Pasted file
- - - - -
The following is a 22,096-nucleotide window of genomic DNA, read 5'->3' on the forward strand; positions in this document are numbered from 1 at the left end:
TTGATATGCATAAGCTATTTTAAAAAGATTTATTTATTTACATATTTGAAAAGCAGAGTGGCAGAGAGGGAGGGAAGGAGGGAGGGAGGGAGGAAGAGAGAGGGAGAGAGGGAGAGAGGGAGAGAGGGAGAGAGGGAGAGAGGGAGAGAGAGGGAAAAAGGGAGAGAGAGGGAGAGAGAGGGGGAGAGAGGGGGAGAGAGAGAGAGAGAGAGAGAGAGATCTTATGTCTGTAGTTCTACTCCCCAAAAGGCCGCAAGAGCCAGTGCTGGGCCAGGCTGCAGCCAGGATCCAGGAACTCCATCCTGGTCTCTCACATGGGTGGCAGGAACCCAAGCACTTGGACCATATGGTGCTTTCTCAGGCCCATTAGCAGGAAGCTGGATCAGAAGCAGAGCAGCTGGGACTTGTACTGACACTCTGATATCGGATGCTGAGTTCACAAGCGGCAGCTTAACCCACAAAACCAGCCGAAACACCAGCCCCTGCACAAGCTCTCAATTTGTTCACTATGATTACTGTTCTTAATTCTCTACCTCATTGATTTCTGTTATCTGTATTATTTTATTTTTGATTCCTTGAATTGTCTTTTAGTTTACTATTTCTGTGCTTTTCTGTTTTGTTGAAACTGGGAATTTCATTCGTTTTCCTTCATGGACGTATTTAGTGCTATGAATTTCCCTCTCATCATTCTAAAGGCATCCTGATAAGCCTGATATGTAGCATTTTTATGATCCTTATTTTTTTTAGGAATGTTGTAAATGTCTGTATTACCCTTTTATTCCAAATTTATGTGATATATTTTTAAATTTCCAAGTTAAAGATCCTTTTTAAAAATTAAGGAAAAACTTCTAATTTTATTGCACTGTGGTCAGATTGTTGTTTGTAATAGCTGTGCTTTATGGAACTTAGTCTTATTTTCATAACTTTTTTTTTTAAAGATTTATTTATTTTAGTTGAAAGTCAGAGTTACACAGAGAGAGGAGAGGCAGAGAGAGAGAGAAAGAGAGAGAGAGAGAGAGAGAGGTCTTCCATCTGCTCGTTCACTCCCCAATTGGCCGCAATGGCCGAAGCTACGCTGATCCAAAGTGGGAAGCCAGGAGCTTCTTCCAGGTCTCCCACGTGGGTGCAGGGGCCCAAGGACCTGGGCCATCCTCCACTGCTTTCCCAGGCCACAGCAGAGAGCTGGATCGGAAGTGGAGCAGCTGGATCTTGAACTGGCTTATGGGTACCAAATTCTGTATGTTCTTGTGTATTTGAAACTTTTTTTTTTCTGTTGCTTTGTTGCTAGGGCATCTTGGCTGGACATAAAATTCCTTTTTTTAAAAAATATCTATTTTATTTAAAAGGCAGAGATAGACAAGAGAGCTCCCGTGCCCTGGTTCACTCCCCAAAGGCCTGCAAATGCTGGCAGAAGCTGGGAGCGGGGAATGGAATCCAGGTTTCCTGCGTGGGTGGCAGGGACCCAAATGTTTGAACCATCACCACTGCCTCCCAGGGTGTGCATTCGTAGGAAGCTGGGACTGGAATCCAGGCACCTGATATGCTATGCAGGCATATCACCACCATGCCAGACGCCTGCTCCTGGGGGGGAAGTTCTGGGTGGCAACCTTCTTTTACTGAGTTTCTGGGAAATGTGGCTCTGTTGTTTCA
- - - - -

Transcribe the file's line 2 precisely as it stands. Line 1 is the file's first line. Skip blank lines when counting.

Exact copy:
TTGATATGCATAAGCTATTTTAAAAAGATTTATTTATTTACATATTTGAAAAGCAGAGTGGCAGAGAGGGAGGGAAGGAGGGAGGGAGGGAGGAAGAGAGAGGGAGAGAGGGAGAGAGGGAGAGAGGGAGAGAGGGAGAGAGGGAGAGAGAGGGAAAAAGGGAGAGAGAGGGAGAGAGAGGGGGAGAGAGGGGGAGAGAGAGAGAGAGAGAGAGAGAGATCTTATGTCTGTAGTTCTACTCCCCAAAAGGCCGCAAGAGCCAGTGCTGGGCCAGGCTGCAGCCAGGATCCAGGAACTCCATCCTGGTCTCTCACATGGGTGGCAGGAACCCAAGCACTTGGACCATATGGTGCTTTCTCAGGCCCATTAGCAGGAAGCTGGATCAGAAGCAGAGCAGCTGGGACTTGTACTGACACTCTGATATCGGATGCTGAGTTCACAAGCGGCAGCTTAACCCACAAAACCAGCCGAAACACCAGCCCCTGCACAAGCTCTCAATTTGTTCACTATGATTACTGTTCTTAATTCTCTACCTCATTGATTTCTGTTATCTGTATTATTTTATTTTTGATTCCTTGAATTGTCTTTTAGTTTACTATTTCTGTGCTTTTCTGTTTTGTTGAAACTGGGAATTTCATTCGTTTTCCTTCATGGACGTATTTAGTGCTATGAATTTCCCTCTCATCATTCTAAAGGCATCCTGATAAGCCTGATATGTAGCATTTTTATGATCCTTATTTTTTTTAGGAATGTTGTAAATGTCTGTATTACCCTTTTATTCCAAATTTATGTGATATATTTTTAAATTTCCAAGTTAAAGATCCTTTTTAAAAATTAAGGAAAAACTTCTAATTTTATTGCACTGTGGTCAGATTGTTGTTTGTAATAGCTGTGCTTTATGGAACTTAGTCTTATTTTCATAACTTTTTTTTTTAAAGATTTATTTATTTTAGTTGAAAGTCAGAGTTACACAGAGAGAGGAGAGGCAGAGAGAGAGAGAAAGAGAGAGAGAGAGAGAGAGAGGTCTTCCATCTGCTCGTTCACTCCCCAATTGGCCGCAATGGCCGAAGCTACGCTGATCCAAAGTGGGAAGCCAGGAGCTTCTTCCAGGTCTCCCACGTGGGTGCAGGGGCCCAAGGACCTGGGCCATCCTCCACTGCTTTCCCAGGCCACAGCAGAGAGCTGGATCGGAAGTGGAGCAGCTGGATCTTGAACTGGCTTATGGGTACCAAATTCTGTATGTTCTTGTGTATTTGAAACTTTTTTTTTTCTGTTGCTTTGTTGCTAGGGCATCTTGGCTGGACATAAAATTCCTTTTTTTAAAAAATATCTATTTTATTTAAAAGGCAGAGATAGACAAGAGAGCTCCCGTGCCCTGGTTCACTCCCCAAAGGCCTGCAAATGCTGGCAGAAGCTGGGAGCGGGGAATGGAATCCAGGTTTCCTGCGTGGGTGGCAGGGACCCAAATGTTTGAACCATCACCACTGCCTCCCAGGGTGTGCATTCGTAGGAAGCTGGGACTGGAATCCAGGCACCTGATATGCTATGCAGGCATATCACCACCATGCCAGACGCCTGCTCCTGGGGGGGAAGTTCTGGGTGGCAACCTTCTTTTACTGAGTTTCTGGGAAATGTGGCTCTGTTGTTTCA